Vetter Serializes the First Product for South Korea
News May 02, 2015
Vetter has announced the manufacture of the first commercial batches with single-use identification numbers. Following the introduction of a comprehensive serialization service last year, the company has now implemented product serialization for secondary packaging for one of the world's leading pharmaceutical companies.
In accordance with the requirements from the South Korean Ministry of Food and Drug Safety (MFDS) Vetter's solution identifies the drugs on the folding boxes via a 2-D data matrix code with a serial number, GTIN, expiry date, and batch number.
As the number of counterfeit drugs continues to grow, regulatory authorities around the world are
increasingly relying on clear identification of products through serialization. They are demanding
that the smallest packaging unit be marked with a single-use identification number. South Korea is among those countries requiring serialization with an aim towards protecting against
counterfeiting, as well as a more secure supply chain.
"Together with our customer, we prepared for these requirements very early on," says Thomas Otto, managing director at Vetter. "We have been active in filling and final packaging for the company for years. Thanks to our serialization service, our partner can now meet the regulatory requirements for South Korea. We are, however, also aware of the fact that regulatory requirements differ from one country to the next. Therefore, we offer pharma and biotech companies a wide range of options that will give them flexibility when reacting to different regulatory standards."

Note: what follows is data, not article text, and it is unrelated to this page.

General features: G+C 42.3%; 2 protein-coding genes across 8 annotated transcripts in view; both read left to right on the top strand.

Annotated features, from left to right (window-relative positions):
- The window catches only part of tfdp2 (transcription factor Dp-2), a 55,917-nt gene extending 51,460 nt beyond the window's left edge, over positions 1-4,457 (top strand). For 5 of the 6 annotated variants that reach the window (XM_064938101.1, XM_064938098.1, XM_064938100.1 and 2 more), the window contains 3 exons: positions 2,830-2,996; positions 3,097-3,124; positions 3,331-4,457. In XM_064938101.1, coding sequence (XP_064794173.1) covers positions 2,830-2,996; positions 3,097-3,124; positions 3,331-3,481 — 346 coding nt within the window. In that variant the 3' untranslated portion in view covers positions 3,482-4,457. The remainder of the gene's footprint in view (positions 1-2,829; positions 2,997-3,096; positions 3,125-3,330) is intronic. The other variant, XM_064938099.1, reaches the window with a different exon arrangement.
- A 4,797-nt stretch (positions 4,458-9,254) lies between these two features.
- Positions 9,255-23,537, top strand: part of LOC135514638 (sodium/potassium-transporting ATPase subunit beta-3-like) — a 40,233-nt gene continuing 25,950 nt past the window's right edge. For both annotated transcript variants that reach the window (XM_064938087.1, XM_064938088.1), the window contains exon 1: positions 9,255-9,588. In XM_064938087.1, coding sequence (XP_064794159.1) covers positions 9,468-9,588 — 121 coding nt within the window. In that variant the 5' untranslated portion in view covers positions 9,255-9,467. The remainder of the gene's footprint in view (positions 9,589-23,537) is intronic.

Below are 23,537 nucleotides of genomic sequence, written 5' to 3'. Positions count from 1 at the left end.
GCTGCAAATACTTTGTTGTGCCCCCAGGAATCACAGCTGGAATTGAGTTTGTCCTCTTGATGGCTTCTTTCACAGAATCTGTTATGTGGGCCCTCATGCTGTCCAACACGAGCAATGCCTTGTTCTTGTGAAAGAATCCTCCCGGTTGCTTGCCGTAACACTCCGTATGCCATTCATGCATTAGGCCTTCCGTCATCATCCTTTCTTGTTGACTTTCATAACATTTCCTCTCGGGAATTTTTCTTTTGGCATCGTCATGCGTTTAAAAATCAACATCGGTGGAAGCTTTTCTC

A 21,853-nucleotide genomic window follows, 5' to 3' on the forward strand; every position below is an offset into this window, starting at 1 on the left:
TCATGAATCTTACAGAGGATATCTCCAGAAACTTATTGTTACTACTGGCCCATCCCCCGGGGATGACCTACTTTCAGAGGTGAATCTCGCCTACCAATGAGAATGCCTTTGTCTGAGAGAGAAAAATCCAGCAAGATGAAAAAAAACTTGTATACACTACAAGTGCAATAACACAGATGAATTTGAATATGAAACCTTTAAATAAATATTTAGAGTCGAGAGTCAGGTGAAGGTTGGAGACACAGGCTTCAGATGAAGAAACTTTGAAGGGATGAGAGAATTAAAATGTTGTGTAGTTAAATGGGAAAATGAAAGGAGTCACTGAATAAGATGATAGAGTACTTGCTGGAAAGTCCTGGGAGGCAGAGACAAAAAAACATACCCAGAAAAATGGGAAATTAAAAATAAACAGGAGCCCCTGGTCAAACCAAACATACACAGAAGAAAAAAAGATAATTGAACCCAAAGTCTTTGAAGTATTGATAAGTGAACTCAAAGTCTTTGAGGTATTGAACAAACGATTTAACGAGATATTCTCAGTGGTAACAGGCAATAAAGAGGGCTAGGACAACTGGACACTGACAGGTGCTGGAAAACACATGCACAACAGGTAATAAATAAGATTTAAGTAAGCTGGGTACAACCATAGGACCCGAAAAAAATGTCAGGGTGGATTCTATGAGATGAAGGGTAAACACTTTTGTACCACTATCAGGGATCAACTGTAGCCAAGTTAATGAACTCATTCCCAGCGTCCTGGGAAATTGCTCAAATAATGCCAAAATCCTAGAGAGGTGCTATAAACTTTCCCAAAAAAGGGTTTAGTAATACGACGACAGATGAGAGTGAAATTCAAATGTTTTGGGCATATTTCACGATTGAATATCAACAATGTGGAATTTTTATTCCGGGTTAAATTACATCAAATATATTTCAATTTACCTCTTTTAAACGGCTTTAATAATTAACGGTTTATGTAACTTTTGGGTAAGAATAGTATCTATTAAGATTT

Presently, South Korea has only asked for serialization on the folding package. China, however,
has legislated use of 1-D linear codes including aggregation with the shipping box. As such, Vetter
provides a broad variety of services in secondary packaging, primary packaging and final assembly that give its customers a great deal of flexibility to accommodate various regulatory or
The company's comprehensive serialization service includes a range of formats for serial numbers, different code systems; such as a 2-D data matrix codes, interfaces and reports, as well as various aggregation depths. Pharmaceutical and biotech companies can use Vetter's individually customizable solutions as basis for their own track-and-trace programs to optimize their supply chain.
University of Wisconsin–Madison Professor of Chemistry Shannon Stahl has received the Steenbock Professorship in Chemical Sciences. In addition to advancing the fundamental science in this area, Stahl has been involved in numerous industrial collaborations that have led to practical applications, including target applications relevant to pharmaceutical synthesis.READ MORE